In May 2006, attempts by São Paulo police to find out who was responsible for killing 40 police officers erupted into a bloody battle between members of the PCC and the authorities, with more than 150 people killed over the course of a few days. The violence has been described as the worst of its kind in the history of São Paulo and Brazil. Allegedly, imprisoned gang members used cell phones to mastermind the attacks.
1. The Numbers Gang – South Africa
The Numbers Gang is believed to control most of South Africa’s prisons. Established in 1911, the gang is divided into three factions: the 26s, the 27s and the 28s. Each arm of the gang serves a different purpose. The 26s are responsible for getting cash, the 27s are the law-keepers and the 28s are the warriors. The Numbers Gang is particularly dangerous because of its influence in the prison system and the level of violence the gang demands of their members, being notorious for attacks on prison guards and warders. In Pollsmoor Prison, up to 50 percent of warders have been stabbed or cut. The gang often demands these attacks of new members to prove their loyalty.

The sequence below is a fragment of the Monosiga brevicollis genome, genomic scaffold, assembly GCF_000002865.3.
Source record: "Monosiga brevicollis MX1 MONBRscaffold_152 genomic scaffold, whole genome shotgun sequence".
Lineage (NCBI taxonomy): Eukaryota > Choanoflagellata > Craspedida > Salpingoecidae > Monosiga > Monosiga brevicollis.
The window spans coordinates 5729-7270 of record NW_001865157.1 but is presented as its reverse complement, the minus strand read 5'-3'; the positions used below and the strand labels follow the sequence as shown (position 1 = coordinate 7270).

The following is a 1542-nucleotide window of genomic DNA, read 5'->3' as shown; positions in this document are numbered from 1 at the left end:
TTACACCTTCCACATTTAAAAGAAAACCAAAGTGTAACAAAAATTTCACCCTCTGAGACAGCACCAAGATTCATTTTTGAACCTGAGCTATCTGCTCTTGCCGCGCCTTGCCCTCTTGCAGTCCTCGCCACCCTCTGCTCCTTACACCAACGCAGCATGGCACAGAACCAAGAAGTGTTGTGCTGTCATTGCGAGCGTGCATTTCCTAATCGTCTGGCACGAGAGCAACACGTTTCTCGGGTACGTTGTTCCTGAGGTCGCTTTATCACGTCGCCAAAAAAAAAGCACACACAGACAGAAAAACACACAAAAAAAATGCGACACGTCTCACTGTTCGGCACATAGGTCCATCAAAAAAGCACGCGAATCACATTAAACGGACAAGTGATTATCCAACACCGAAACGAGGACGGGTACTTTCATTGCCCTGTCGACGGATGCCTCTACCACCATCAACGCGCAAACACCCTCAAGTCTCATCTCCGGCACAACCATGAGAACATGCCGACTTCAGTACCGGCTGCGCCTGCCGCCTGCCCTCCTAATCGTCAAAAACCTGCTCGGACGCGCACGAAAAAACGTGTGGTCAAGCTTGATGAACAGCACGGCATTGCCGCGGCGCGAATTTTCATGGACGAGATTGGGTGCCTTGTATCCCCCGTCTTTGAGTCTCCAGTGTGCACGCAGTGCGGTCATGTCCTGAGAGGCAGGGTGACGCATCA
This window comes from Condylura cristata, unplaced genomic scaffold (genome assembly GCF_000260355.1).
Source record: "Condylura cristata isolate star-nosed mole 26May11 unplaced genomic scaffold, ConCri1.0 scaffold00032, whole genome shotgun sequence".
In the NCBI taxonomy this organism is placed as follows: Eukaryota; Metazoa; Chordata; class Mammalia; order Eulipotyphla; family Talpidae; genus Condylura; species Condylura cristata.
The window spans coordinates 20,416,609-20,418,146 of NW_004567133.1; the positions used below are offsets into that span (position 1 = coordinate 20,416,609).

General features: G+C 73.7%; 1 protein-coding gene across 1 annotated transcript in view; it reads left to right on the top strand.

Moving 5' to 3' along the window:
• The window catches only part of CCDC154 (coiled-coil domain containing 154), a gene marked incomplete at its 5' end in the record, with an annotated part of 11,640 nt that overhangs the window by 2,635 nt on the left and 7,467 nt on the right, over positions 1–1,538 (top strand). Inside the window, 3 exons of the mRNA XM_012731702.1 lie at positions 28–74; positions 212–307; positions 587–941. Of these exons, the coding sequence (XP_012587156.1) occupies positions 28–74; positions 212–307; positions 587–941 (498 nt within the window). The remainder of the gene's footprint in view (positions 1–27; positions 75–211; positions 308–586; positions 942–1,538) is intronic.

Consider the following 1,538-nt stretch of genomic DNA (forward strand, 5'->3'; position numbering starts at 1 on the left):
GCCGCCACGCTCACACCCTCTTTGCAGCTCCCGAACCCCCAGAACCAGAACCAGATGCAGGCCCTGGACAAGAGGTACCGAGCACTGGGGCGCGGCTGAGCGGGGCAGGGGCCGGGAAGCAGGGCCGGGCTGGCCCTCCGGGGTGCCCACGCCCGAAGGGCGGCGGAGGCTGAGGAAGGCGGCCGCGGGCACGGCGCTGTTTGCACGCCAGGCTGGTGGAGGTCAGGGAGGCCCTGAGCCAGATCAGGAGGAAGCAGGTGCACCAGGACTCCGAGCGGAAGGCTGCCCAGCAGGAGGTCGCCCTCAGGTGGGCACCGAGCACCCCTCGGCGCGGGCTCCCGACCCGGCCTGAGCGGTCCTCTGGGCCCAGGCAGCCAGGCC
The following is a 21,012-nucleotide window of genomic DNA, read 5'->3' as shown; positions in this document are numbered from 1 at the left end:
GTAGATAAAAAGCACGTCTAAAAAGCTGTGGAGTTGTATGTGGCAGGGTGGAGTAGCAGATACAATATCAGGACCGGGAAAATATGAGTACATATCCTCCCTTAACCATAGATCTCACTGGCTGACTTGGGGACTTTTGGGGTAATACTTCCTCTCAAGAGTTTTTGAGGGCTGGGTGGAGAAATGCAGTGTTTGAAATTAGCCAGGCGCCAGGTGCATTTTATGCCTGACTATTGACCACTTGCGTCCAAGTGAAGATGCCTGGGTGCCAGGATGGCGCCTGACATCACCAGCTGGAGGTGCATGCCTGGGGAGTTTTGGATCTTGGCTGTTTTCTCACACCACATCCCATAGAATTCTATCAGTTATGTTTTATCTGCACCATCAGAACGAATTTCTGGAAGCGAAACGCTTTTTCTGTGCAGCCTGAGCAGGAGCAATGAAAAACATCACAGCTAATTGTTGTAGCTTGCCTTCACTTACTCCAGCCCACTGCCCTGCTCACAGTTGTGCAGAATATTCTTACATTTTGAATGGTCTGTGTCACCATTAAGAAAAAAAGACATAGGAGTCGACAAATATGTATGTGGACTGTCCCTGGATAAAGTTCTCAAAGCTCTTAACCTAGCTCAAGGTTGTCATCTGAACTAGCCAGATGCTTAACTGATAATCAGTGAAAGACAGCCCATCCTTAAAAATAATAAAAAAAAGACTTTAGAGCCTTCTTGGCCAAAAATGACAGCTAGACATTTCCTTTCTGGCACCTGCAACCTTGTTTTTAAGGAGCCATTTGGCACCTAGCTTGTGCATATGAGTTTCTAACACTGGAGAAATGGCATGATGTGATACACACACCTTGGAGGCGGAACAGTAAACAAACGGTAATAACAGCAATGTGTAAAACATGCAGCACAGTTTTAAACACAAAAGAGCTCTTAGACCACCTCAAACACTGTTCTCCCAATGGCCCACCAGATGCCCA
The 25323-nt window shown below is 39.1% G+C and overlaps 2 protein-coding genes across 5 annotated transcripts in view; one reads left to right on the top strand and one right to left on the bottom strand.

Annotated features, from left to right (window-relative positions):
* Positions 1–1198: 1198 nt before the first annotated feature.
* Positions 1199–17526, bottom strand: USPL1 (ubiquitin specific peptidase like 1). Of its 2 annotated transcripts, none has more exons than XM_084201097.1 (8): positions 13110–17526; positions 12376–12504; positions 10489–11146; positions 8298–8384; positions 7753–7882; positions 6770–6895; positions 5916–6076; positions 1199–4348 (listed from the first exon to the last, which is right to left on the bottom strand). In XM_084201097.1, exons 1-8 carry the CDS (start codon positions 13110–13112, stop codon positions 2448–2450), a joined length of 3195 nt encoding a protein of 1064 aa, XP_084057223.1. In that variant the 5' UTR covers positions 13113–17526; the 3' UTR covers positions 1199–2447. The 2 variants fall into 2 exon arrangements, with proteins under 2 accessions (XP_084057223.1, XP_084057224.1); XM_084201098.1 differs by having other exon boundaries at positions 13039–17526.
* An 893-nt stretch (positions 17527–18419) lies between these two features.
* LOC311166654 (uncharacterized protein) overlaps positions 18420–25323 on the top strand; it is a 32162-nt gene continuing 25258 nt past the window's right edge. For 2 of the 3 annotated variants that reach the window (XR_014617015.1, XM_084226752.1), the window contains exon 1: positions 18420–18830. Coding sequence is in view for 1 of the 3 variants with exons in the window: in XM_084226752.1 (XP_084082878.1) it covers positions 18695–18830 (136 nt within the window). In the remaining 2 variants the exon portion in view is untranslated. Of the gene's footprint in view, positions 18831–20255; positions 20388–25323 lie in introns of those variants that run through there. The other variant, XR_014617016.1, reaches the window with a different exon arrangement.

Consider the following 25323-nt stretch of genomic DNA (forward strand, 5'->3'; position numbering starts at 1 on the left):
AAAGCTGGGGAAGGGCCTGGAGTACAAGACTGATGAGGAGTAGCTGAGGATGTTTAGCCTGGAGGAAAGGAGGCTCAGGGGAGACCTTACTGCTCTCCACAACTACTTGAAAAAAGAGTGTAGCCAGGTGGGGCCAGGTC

The leader of the Pollsmoor Prison 28s is John Mongrel. Mongrel is thought to be responsible for as many as 1,000 killings. The gang is extremely organized, and if members violate the rules, then it will conduct an investigation and “trial”. If the verdict is death, the member is often asphyxiated or has their throat slit. For less serious crimes, the member will have a cut made in their anus in order to let blood, and will then be raped by an inmate who is HIV positive. The transfer of prisoners between South African jails allows the gang’s influence and control to spread.